Intel, Saudi partners to build electronic Qur'an

Intel Corp. teams up with two Saudi Arabian companies to develop an electronic version of Islam's holy book and a computer with government-approved school curriculum.

Intel Corp. has teamed up with two Saudi Arabian software companies to develop an electronic version of Islam's holy book, the Qur'an, and a computer packed with the government-approved curriculum for schoolchildren.

Intel, which is based in California and is the world's largest computer chip maker,said the projects are part of broader push to bring low-cost computing and internet access to emerging markets.

Intel chairman Craig Barrett attended the product launch in Saudi Arabia over the weekend as part of an overseas trip to unveil wireless internet technology that Intel installed in the small Egyptian city of Oseem. An Intel development center in Cairo designed the hardware for both Saudi Arabian projects.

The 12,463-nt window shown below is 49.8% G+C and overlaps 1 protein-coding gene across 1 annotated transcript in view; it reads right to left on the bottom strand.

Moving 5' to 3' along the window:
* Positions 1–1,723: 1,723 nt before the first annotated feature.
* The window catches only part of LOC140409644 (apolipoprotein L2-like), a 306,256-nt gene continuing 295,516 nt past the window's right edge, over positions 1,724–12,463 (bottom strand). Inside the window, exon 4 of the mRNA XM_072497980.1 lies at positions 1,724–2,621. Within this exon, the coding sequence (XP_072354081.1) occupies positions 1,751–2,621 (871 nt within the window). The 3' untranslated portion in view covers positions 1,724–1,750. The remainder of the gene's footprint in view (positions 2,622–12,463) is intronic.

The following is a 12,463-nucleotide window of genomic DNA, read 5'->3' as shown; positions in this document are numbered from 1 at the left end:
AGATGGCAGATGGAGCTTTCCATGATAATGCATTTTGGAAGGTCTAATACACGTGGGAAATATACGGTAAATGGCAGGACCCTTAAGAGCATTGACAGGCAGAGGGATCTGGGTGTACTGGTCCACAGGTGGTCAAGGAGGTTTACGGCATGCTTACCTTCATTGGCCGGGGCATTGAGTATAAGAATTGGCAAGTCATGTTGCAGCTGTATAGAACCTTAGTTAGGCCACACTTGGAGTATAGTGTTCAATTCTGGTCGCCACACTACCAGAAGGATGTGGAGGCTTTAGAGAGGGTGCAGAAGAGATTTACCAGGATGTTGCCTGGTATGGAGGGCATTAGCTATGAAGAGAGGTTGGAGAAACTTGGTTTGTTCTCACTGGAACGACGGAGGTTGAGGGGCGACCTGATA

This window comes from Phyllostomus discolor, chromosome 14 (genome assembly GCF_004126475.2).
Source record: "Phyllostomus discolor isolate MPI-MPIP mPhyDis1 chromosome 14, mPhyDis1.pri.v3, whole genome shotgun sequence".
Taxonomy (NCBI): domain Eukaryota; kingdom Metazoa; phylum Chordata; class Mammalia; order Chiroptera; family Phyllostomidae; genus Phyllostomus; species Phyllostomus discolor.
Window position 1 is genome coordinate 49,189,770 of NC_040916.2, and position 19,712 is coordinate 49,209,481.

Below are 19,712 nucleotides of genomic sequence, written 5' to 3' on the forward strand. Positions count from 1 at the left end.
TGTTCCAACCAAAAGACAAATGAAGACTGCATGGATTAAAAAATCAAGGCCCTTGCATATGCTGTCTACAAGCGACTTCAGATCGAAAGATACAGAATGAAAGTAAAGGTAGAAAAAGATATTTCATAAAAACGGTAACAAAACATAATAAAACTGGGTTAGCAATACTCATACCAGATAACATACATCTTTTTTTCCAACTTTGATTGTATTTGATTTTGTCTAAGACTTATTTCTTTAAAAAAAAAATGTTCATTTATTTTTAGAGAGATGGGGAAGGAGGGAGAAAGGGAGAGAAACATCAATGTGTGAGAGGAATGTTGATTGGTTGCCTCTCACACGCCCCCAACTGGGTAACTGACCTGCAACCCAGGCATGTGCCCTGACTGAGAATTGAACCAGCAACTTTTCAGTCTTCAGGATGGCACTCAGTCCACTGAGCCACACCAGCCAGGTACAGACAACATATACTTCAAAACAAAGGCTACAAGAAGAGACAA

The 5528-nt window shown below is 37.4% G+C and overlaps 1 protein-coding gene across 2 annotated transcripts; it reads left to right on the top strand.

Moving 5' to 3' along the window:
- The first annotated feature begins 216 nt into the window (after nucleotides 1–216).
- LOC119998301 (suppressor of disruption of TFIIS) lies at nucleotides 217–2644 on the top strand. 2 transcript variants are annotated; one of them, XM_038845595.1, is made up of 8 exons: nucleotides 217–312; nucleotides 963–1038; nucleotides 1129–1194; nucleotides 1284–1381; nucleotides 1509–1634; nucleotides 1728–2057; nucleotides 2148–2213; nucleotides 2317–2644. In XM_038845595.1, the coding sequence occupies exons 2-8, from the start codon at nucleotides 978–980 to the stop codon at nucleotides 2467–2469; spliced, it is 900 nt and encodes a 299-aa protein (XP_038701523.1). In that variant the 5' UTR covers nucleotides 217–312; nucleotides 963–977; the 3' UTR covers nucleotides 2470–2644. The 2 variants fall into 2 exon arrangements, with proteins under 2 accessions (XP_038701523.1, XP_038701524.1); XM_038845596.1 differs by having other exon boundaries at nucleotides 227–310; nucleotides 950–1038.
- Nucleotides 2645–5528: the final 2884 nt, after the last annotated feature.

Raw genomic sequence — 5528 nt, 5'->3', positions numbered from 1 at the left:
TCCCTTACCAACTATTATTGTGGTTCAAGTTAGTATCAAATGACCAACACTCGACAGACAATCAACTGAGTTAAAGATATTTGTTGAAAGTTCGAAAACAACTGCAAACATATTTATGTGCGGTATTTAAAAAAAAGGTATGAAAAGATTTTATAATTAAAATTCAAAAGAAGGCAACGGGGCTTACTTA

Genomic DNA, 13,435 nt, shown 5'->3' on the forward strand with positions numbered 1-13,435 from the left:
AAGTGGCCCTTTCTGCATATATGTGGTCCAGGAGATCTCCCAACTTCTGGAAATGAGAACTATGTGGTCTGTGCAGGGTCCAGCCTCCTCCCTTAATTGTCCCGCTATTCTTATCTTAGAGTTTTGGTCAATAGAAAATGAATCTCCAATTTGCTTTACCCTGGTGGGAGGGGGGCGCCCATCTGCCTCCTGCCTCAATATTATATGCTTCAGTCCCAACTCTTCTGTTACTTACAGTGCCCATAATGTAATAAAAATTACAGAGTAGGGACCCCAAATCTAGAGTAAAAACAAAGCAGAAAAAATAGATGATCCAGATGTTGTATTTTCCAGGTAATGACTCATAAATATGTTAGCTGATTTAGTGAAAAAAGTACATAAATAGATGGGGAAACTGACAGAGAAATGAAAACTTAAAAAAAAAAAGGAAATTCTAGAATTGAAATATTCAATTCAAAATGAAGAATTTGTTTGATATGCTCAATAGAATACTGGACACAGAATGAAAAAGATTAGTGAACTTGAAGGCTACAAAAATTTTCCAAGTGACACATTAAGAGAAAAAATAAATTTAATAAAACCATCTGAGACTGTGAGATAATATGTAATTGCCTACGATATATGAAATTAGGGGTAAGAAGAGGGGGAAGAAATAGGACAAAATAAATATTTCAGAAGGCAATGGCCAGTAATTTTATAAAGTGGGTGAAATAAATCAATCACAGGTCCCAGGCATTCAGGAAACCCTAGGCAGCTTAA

The E-Quran is a small computer with wireless internet access that contains the text of the holy book, audio recitations in 40 different languages and interactive interpretations of the material.

Intel said it partnered with Dar Al Rasm Al-Othmani, a software company focused on religious content that contracted with an outside firm to have the devices manufactured.

Santa Clara-based Intel said it had no plans to commercialize or brand the devices, which are powered by low-power Intel processors, which act as the calculating brains of computers.

Computers for teachers

The other product is called E-Curriculum and was developed with Semanoor, an educational software company.

The device is a portable, Intel-designed computer for teachersthat is integrated with software containing Saudi government-approved curriculum for kindergarten through the 12th grade.

Semanoor said the program is currently being implemented in public and private schools throughout the Middle Eastern country.